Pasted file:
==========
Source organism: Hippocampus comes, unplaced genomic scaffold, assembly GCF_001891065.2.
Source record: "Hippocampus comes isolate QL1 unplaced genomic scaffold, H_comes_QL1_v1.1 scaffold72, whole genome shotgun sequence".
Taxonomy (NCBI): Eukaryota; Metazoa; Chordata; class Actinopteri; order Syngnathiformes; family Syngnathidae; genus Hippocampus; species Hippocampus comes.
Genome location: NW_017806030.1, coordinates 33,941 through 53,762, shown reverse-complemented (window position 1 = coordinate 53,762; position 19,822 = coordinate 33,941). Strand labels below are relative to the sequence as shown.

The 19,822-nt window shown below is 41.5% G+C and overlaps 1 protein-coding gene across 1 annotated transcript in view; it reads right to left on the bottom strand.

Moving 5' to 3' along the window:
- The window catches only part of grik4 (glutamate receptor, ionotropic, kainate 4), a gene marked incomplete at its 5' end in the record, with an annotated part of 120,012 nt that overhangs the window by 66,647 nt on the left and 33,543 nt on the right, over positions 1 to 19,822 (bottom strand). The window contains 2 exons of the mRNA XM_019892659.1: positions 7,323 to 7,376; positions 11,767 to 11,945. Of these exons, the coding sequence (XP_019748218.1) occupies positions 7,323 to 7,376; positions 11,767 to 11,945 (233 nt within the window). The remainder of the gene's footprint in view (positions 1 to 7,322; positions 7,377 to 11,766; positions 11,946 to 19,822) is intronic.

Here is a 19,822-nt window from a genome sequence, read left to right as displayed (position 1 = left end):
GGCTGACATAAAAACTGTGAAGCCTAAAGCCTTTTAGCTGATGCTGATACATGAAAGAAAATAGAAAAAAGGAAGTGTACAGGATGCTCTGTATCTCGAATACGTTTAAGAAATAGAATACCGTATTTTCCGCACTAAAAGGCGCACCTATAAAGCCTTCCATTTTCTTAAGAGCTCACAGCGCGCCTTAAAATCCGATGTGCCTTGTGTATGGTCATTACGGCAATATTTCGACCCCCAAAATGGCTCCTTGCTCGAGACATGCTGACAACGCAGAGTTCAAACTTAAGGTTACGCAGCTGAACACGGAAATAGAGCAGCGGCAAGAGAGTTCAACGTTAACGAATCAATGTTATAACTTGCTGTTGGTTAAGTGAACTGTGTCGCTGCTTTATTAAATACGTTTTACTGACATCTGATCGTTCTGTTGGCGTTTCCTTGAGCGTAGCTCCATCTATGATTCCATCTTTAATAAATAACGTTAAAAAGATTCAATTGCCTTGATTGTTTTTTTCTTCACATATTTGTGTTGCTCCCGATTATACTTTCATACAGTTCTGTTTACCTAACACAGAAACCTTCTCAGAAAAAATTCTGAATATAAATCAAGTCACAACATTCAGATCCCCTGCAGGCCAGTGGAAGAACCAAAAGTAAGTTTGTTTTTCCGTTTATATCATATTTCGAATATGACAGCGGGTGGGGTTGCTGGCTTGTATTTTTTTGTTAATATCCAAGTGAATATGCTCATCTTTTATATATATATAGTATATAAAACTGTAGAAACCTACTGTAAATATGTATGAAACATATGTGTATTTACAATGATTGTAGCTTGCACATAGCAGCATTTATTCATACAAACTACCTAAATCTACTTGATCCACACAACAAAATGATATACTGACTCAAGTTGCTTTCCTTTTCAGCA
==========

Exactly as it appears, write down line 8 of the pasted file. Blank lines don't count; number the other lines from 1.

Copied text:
Here is a 19,822-nt window from a genome sequence, read left to right as displayed (position 1 = left end):